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2494 Emergency Department Quality of Care for Sickle Cell Disease in Ontario, Canada: A Population-Based Matched Cohort Study

Program: Oral and Poster Abstracts
Session: 901. Health Services Research—Non-Malignant Conditions: Poster II
Hematology Disease Topics & Pathways:
Adult, Pediatric, Study Population
Sunday, December 6, 2020, 7:00 AM-3:30 PM

Derek Chan, MD, PhD1,2, Fiona Kouyoumdjian, MD, MPH, PhD, CCFP, FRCPC3*, Uma Athale, MD, MBBS, MSc4, Jacob Pendergrast, MD, FRCPC5,6 and Madeleine Verhovsek, MD, FRCPC7,8

1BC Children's Hospital, Vancouver, BC, Canada
2Department of Pediatrics, University of British Columbia, Faculty of Medicine, Vancouver, BC, Canada
3Department of Family Medicine, McMaster University, Hamilton, ON, Canada
4McMaster Children's Hospital, McMaster University, Division of Pediatric Hematology/Oncology, Hamilton, ON, Canada
5Laboratory Medicine Program, Toronto General Hospital, University Health Network, Toronto, ON, Canada
6Department of Laboratory Medicine and Pathobiology, University of Toronto, Toronto, ON, Canada
7Division of Hematology and Thromboembolism, McMaster University, Hamilton, ON, Canada
8Medicine, St. Joseph's Hospital, Hamilton, ON, Canada

Background: Acute vaso-occlusive crisis (VOC) in sickle cell disease (SCD) frequently leads patients to seek emergency department (ED) care. Whether or not health inequities exist, and their exact nature, is poorly understood in ED visits for SCD VOC within a universal publicly funded healthcare system. In this study, we aimed to address this knowledge gap by characterizing the landscape of ED care burden and quality indicators for SCD VOC management in the province of Ontario, Canada.

Methods: We used population-level health administrative data to identify patients with SCD in Ontario who presented to the ED with SCD VOC (ICD-10-CA code D57.0) from 2006 to 2018. We evaluated quality of care indicators in the ED for this population and compared these with a general population group matched by age, sex, neighbourhood income quintile, geography (forward sortation area) and date of ED visit (-15 to +15 days per visit) (35,370 ED visits; 27,195 patients).

Results: We identified 1,811 patients who presented to the ED with SCD VOC for a total of 13,123 ED visits over the study period. Of ED presentations, 40% were pediatric (< 18 years), 47% were male and 99% lived in urban settings.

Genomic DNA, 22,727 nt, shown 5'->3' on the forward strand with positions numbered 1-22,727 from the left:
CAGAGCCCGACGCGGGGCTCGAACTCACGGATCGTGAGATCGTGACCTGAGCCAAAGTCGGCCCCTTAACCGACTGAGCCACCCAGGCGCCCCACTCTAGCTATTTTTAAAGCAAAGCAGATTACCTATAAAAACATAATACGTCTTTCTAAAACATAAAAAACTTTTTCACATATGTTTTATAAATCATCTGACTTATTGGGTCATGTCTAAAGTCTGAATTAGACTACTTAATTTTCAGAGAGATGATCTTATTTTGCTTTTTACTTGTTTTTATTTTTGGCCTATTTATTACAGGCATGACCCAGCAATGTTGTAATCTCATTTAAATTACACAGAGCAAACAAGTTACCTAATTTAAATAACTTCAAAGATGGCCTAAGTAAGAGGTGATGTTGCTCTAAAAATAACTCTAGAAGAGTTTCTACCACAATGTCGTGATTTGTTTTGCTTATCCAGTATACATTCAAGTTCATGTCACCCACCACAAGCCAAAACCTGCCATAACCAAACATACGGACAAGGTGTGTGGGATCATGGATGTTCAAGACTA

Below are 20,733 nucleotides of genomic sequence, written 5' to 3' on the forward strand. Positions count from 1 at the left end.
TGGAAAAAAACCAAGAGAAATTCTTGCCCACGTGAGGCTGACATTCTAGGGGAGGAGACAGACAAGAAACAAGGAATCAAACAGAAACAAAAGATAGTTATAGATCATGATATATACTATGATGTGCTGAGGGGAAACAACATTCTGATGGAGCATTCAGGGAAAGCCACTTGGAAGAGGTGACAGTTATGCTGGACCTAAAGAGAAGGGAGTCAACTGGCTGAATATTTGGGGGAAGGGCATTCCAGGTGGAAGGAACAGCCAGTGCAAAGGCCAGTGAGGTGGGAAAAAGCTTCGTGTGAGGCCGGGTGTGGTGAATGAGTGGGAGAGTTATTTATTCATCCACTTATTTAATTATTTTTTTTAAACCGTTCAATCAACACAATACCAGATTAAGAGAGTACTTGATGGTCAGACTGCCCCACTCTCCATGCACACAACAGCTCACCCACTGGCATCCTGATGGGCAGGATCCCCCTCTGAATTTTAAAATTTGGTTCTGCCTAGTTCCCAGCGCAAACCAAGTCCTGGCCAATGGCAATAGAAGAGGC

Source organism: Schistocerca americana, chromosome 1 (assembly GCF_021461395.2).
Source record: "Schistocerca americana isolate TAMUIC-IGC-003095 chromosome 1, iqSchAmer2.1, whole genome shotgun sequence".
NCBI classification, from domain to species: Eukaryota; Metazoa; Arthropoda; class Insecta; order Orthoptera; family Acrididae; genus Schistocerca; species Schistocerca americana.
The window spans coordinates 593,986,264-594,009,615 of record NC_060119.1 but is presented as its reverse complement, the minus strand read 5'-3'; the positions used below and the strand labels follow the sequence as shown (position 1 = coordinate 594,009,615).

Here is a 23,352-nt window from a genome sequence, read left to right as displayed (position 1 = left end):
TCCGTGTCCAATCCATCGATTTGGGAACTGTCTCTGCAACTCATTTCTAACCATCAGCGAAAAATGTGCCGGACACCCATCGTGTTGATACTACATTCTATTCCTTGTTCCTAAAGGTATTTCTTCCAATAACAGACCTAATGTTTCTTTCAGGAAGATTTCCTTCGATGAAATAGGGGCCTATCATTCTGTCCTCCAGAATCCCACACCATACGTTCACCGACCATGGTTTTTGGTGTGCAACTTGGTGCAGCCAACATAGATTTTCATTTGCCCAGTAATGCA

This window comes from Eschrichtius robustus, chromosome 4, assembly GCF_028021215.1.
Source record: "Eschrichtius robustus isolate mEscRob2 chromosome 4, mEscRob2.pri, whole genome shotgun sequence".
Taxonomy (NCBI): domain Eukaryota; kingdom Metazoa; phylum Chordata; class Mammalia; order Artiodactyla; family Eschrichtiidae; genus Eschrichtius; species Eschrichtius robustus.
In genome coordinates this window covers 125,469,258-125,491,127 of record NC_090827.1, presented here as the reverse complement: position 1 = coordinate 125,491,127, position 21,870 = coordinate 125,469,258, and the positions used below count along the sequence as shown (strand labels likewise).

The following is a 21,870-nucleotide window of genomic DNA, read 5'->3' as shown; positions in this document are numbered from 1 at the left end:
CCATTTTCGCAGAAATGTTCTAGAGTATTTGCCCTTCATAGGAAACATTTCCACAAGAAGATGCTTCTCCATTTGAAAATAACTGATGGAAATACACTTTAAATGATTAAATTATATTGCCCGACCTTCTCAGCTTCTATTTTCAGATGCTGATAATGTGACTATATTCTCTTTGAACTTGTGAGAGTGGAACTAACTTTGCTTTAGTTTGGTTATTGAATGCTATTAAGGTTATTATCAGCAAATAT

Compared to ED visits for the matched group, ED visits for SCD VOC had a significantly higher proportion of high acuity triage scores (CTAS 1 or 2) (74% vs 18%; p < 0.001), shorter time to initial physician assessment (76 ± 82 vs 90 ± 86 minutes; mean ± SD, p < 0.001), longer period of ED assessment and observation (432 ± 261 vs 212 ± 179 minutes; p < 0.001), increased likelihood of hospital admission (62% vs 5%; p < 0.001), longer duration of inpatient stay (5.2 ± 6.7 vs 4.0 ± 8.1 days; p < 0.001), and higher rates of repeat ED visits within 30 days of ED discharge (0.57 ± 1.44 vs 0.26 ± 0.79 visits; p < 0.001).

We found specific socio-demographic variables associated with a poorer quality of care in ED visits for SCD VOC, including patients who were adults, male, from a low-income neighbourhood, having a greater number of dependents, a higher neighbourhood level of material deprivation, from an ethnically-concentrated neighbourhood, and those who lived in a residentially unstable region. Bivariate analyses for clinically meaningful outcomes (defined as ED disposition, repeat ED visit within 30 days, length of hospital admission stay, and being among the highest user bracket of ED care) further revealed significant socio-demographic associations that validated the clinical relevance of these determinants underlying ED metric disparities found within the SCD cohort (Table 1).

In subgroup comparisons, we observed a significant difference in triage acuity scoring for adults compared with children with SCD VOC, with a 25% lower rate of high acuity triage score (CTAS 1 or 2) (66% vs 86%). We also found that despite a majority of adults with SCD VOC receiving these scores compared to those in the matched group (66% vs 18%), their mean times to initial physician assessment were not significantly different (90 ± 94 vs 91 ± 89 minutes), reflecting an average SCD VOC wait time longer than the clinical practice guideline recommendation of first dose analgesic within the first 60 minutes of ED arrival. Furthermore, we identified a negative correlation between poor ED metrics and patients with SCD who were highly dependent on ED care (defined as 4-9 or ≥ 10 ED visits for SCD VOC per year) at levels significantly above the matched comparative baseline.

Conclusions: Indicators of ED care for SCD largely reflect the clinical acuity and severity of VOC presentations in Ontario, Canada. However, significant disparities in the quality of care received and in clinical outcomes for specific subgroups of patients with SCD, including those most vulnerable within this patient population, raises concern from a health equity perspective. By leveraging this landscape of SCD ED care, future policy, clinical and research efforts must work to understand, address and close these gaps in order to achieve best and equitable care for all.

Disclosures: No relevant conflicts of interest to declare.

*signifies non-member of ASH